Smart grid solutions key to sustainable energy future in Dominican Republic


Washington, DC, U.S.A. — (METERING.COM) — July 20, 2012 – Smart grid solutions along with energy efficiency and generation from renewable sources offer the way for the Dominican Republic to reduce its dependence on imported fuels and vulnerability to global oil price fluctuations, according to a new report.

In particular, decentralized generation using renewable energy systems is particularly attractive in the Dominican Republic because of high transmission and distribution losses in the existing grid as well as the prevalence of residential backup power systems, mostly diesel-powered generators.

Further, improving the grid’s reach and capacity is important for the most efficient and highest level of integration of variable renewable generation.

The report, Roadmap to a Sustainable Energy System, from the Worldwatch Institute is the first in a series setting out how countries can improve their economies and model the switch to low and no carbon energy.

The Dominican Republic is highly reliant on imported fossil fuels, necessary for over eighty-five percent of its electricity production. The country also has one of the highest rates of distribution losses, nearing 38 percent in 2010, mainly due to capped electricity prices, theft, blackouts, inadequate investment in capacity upgrades, and limited regulatory capacity.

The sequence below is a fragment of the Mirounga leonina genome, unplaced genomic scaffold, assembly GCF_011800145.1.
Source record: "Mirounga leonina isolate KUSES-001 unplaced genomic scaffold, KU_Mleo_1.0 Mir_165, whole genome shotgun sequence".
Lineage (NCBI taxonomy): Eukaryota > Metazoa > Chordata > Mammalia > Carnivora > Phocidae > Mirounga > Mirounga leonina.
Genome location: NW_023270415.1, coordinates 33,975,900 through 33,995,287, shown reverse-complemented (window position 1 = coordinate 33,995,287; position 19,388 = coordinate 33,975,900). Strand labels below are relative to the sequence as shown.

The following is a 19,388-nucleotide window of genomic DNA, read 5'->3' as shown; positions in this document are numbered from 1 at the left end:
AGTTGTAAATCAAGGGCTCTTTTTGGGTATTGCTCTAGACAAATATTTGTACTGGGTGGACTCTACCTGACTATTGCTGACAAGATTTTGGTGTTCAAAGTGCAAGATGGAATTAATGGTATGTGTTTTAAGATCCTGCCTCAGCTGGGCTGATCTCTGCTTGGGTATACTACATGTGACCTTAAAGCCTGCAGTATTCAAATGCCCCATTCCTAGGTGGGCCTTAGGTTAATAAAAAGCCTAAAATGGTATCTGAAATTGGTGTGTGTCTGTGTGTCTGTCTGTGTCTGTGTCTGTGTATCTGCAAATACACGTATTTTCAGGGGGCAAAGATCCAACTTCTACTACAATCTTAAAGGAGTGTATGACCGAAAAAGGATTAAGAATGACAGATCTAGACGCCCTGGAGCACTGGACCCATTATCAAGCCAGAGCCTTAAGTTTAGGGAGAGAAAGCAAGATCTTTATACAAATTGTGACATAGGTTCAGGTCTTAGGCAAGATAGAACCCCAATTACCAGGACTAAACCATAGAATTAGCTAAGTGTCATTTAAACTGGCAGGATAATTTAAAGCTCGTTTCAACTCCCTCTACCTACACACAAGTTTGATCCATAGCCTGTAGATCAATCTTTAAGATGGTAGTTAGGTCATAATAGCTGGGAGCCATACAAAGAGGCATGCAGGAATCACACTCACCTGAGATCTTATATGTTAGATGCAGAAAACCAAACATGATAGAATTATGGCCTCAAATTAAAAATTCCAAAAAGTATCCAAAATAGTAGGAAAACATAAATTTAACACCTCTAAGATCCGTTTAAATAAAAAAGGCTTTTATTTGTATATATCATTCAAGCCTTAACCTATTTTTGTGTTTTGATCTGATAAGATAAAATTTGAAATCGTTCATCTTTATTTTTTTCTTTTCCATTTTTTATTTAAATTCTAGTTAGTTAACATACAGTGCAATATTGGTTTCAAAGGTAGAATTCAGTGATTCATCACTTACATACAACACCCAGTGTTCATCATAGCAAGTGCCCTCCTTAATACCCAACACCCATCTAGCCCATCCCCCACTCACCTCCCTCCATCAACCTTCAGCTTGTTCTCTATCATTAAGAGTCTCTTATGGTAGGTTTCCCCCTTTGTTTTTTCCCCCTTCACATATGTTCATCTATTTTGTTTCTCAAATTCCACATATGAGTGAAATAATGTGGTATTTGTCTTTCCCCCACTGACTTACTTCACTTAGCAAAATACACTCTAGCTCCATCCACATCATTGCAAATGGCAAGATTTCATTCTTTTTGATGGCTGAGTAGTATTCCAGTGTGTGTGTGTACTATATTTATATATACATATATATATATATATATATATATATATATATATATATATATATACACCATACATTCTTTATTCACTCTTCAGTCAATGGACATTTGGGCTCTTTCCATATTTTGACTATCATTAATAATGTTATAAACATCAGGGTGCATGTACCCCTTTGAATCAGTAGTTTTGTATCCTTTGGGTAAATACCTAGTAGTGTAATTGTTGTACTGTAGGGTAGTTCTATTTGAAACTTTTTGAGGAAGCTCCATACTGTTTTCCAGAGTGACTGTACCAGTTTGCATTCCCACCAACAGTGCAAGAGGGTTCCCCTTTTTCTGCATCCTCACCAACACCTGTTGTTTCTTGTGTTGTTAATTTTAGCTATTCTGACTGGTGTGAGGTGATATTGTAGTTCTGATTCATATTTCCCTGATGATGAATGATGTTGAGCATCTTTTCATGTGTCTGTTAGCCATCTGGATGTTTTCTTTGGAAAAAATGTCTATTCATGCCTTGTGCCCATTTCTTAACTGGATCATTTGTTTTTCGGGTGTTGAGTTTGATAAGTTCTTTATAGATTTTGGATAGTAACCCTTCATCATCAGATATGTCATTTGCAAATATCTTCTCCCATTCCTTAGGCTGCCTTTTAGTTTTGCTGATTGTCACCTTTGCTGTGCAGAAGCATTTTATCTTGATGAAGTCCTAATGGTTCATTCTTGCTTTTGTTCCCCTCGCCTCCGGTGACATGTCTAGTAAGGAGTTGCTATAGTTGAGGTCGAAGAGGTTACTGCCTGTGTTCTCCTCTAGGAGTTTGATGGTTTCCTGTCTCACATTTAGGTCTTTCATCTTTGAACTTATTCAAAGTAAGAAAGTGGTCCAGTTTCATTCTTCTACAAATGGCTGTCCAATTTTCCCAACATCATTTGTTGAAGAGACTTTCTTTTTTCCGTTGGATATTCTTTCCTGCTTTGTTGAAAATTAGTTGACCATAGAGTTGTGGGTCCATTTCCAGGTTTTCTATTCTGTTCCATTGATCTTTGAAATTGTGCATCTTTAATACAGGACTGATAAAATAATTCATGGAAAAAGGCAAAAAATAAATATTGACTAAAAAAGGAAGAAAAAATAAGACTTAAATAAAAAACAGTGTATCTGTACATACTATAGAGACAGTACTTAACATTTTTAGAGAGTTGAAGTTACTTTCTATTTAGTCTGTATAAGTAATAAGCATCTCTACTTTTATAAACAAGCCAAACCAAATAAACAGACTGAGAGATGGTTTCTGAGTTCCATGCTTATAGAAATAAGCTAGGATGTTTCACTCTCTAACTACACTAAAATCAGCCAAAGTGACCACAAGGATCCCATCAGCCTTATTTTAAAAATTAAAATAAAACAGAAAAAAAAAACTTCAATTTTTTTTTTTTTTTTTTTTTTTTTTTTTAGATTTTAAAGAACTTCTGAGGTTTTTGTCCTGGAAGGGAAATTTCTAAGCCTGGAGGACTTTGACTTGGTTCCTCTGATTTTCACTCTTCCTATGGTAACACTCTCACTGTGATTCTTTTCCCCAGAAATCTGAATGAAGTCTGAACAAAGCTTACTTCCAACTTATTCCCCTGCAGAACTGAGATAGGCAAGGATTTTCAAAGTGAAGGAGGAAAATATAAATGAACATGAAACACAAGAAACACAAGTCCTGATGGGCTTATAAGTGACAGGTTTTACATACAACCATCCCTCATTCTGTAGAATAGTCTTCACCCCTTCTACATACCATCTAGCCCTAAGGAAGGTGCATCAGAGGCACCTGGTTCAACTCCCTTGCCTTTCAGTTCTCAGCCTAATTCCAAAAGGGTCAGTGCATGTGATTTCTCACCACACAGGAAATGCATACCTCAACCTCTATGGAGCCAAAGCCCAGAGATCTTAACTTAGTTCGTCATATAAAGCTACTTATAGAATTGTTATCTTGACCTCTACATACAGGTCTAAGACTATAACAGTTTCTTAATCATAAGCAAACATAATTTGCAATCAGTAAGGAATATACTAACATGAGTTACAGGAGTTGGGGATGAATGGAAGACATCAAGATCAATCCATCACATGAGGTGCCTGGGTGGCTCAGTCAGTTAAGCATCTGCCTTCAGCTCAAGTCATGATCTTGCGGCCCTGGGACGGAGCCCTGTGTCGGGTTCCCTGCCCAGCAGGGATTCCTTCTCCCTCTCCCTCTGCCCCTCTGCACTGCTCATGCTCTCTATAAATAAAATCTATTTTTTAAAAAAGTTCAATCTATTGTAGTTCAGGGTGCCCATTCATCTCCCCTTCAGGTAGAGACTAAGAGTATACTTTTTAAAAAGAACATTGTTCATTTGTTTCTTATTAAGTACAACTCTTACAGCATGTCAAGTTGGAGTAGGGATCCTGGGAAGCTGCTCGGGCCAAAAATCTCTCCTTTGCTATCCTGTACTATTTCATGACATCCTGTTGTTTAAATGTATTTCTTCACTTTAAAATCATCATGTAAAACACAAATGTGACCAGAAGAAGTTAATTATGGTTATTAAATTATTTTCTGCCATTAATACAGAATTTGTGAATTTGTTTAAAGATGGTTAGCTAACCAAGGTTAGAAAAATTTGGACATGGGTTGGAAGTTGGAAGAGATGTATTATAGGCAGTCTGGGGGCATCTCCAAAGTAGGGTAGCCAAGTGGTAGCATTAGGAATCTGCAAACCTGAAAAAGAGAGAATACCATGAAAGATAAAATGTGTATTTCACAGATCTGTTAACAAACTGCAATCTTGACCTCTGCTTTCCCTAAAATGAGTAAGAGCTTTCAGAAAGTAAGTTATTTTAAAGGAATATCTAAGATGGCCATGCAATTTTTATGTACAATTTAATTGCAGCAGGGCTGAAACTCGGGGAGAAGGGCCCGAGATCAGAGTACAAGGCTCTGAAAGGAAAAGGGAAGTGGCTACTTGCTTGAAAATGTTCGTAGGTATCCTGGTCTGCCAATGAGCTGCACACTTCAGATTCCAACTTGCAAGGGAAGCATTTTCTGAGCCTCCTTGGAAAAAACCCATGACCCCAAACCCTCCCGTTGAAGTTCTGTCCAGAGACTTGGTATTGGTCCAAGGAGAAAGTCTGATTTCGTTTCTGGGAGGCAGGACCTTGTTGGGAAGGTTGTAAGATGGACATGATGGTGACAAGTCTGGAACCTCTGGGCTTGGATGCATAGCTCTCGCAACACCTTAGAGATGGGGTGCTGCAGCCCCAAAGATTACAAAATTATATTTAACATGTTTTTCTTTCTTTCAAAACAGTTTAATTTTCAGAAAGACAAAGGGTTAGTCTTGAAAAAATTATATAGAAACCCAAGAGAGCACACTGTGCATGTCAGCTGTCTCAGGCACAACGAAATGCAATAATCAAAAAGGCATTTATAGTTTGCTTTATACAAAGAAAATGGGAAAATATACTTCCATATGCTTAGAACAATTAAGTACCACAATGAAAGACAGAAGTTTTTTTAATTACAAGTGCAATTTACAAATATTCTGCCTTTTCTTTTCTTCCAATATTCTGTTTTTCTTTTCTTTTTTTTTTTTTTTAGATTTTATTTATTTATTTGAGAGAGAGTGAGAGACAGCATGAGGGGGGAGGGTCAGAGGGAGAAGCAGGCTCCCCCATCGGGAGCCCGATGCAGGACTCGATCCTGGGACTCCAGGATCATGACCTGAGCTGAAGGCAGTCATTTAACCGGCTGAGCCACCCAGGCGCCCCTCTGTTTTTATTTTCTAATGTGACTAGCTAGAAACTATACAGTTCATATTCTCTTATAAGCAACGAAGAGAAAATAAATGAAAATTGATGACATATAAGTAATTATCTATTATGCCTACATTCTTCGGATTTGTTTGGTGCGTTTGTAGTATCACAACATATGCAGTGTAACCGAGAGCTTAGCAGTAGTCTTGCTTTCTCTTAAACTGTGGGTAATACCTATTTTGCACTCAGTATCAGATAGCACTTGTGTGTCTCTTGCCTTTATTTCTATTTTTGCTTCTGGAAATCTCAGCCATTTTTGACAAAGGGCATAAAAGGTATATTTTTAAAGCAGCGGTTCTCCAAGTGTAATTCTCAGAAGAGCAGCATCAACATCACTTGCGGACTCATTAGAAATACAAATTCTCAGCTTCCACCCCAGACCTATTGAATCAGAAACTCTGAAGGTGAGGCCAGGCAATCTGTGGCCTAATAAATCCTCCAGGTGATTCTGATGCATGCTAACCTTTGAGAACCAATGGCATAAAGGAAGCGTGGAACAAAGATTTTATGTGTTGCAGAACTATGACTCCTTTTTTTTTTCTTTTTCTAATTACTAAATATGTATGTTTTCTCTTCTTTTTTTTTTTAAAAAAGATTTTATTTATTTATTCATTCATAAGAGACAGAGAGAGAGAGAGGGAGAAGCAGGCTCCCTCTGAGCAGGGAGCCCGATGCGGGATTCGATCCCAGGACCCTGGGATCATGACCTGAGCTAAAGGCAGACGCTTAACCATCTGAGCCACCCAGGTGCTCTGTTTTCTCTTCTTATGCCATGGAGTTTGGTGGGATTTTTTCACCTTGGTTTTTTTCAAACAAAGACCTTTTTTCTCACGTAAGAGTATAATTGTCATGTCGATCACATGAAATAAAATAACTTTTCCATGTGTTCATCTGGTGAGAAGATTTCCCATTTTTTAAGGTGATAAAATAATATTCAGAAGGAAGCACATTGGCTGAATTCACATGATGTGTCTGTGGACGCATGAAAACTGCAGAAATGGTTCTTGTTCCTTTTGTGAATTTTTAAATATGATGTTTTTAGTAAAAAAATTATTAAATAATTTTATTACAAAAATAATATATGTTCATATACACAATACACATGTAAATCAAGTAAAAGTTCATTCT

The study found that there is strong solar potential across the country, and particularly for the two biggest load centers, Santo Domingo and Santiago, solar could be a favorable source of electricity. In addition, 78 sites were identified as having potential for wind resources, in addition to others in the south- and northwest.

The report says that achieving a high penetration of interconnected DG will require that both grid operators and regulators have a better understanding of several key issues, as well as a greater awareness of the potential solutions. Among these are power flow reversal, voltage regulation, harmonic distortion and unintentional islanding.

It is difficult to determine the exact level of distributed generation penetration that will require strengthening of the Dominican Republic’s distribution network. However, it is critical that installers and grid operators devote serious attention to these issues.

There are also many things the Dominican Republic can do to ease the integration of utility scale variable generation into its grid. In addition to upgrading and expanding the transmission and distribution networks, others include increasing the ramp rates of its conventional generation fleet, moving to a sub-hourly electricity market, and exploring interconnection with Puerto Rico.

The report also notes that a major hurdle for further development of renewable energy (particularly solar) in the Dominican Republic is uncertainty surrounding the implementation of a feed-in tariff. However, the recent introduction of legislation on net metering for small residential producers is an important sign of progress.